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Judges are realizing the NXIVM cult wasn’t just about sex slaves; it was also a multi-level marketing pyramid scheme on steroids. Find out why.

How deep does NXIVM go? Inside the cult’s pyramid scheme

Another court case has come up against the NXIVM sex cult, this time former participants filed against the cult for stealing millions of dollars through coercion. Judges are starting to realize that the NXIVM wasn’t just about sex slaves, it was also a multi-level marketing pyramid scheme on steroids. 

Victims were lured into the cult with false hopes of achieving success through expensive NXIVM classes.

Keith Raniere loved pyramid schemes

Keith Raniere was sued in 93 for organizing a pyramid scheme called Consumers’ Buyline Inc, but he couldn’t kick the pyramid scheme habit. After a couple more failed pyramid schemes Raniere started the NXIVM cult which provided “Executive Success Programs” (ESP) to paying clients. To the untrained eye, ESP’s might have sounded like programs for successful executives, but surprisingly they were a scam.

Now a new lawsuit is firing up against the top members of the NXIVM cult who helped Raniere rake in millions from well-intentioned individuals. Although most of the members of NXIVM weren’t sex slaves, people paid hundreds of thousands of dollars to attend classes. Some members even had to pay for and organize Rainier’s elaborate birthday celebration, dubbed “Vanguard Week”.

NXIVM members were psychologically broken down

One former member, Sally Brink said “They get you to not trust your own decision-making process. They tell you that you need them to make decisions. You start to doubt everything.” Brink reportedly paid over $145,000 to take NXIVM executive classes over a span of a few years. Ms. Brink is one of 80 plaintiffs suing Keith Raniere and 14 other NXIVM associates for operating a criminal enterprise.

NXIVM used psychological programming

Kieth Raniere was obsessed with using Neuro-linguistic programming (NPL) as an approach to achieving specific goals. NPL teaches that experience is subjective based and it can be re-learned by pursuing a series of rational inquiries to alter the meaning of a sensory stimulus that the person experiences. NPL was one of the most powerful techniques the NXIVM cult used to keep their following.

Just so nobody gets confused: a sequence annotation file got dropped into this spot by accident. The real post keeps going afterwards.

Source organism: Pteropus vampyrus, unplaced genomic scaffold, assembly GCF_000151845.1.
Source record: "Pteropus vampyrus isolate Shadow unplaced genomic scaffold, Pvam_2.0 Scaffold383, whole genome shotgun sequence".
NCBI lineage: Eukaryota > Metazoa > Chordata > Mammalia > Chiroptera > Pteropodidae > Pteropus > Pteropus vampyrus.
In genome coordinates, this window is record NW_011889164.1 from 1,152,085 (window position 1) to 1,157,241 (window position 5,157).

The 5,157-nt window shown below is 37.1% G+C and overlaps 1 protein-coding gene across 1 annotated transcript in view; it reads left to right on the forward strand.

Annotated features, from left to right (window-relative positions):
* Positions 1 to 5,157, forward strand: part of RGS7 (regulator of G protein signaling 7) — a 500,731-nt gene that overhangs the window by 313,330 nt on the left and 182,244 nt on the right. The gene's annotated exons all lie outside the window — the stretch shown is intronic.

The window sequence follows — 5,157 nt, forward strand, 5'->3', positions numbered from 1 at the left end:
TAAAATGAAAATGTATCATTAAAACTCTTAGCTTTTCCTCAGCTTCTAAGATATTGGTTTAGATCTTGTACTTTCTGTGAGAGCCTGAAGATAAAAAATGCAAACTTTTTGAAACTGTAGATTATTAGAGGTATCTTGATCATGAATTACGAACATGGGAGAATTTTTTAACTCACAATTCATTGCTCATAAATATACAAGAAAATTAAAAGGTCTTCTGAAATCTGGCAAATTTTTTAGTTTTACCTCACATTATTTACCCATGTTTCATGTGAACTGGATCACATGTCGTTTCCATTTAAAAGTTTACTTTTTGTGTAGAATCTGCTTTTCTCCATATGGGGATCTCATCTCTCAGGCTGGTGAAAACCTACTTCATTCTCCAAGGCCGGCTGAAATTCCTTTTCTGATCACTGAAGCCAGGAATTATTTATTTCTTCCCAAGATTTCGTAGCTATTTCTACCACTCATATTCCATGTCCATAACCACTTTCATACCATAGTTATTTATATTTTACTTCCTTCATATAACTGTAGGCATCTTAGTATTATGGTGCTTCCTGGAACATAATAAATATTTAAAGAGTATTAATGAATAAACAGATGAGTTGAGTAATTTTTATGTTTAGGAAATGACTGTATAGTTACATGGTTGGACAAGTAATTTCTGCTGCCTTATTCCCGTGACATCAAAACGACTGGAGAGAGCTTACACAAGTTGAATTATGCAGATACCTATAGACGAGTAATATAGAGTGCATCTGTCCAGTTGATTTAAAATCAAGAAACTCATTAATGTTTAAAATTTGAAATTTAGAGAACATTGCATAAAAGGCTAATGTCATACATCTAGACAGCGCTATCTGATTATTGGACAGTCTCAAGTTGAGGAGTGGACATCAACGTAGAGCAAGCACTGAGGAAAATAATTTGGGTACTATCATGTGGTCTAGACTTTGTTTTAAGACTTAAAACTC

Only the rich were welcome

Membership to NXIVM was by invitation only. Recruits were required to fill out long questionnaires that detailed their wealth, religion, and children, among other topics. The questionnaires were allegedly used to pinpoint insecurities that could be exploited by the cult leaders. NXIVM recruiters allegedly preferred finding “trust fund babies” to join the group.

Early courses in the NXIVM curriculum would condition students to become dependent on a system of rewards and punishments. Once these conditions were established, a recruit’s self-esteem could be broken down and re-built according to the whims for the NXIVM coaches. A former NXIVM member says the process “leaves you wanting more and feeling like they have the answers”.

The bar for success was always moved

NXIVM leaders continually manipulated program requirements so that only a fraction of participants ever received income. Students were constantly pressured to take more courses and recruit other members. The inner circle of NXIVM also tested the loyalty of members by making extreme demands like having them lick mud or running headfirst into a tree. Students were often scared to leave the cult.

The new court case against Keith Raniere and his NXIVM cult leaders was filed in Brooklyn and contains an almost 200-page document that describes the various ways the NXIVM cult extorted money from its members. Raniere was already convicted of racketeering and sex trafficking in 2019 and other leaders of the NXIVM have also been found guilty of various felonies. 

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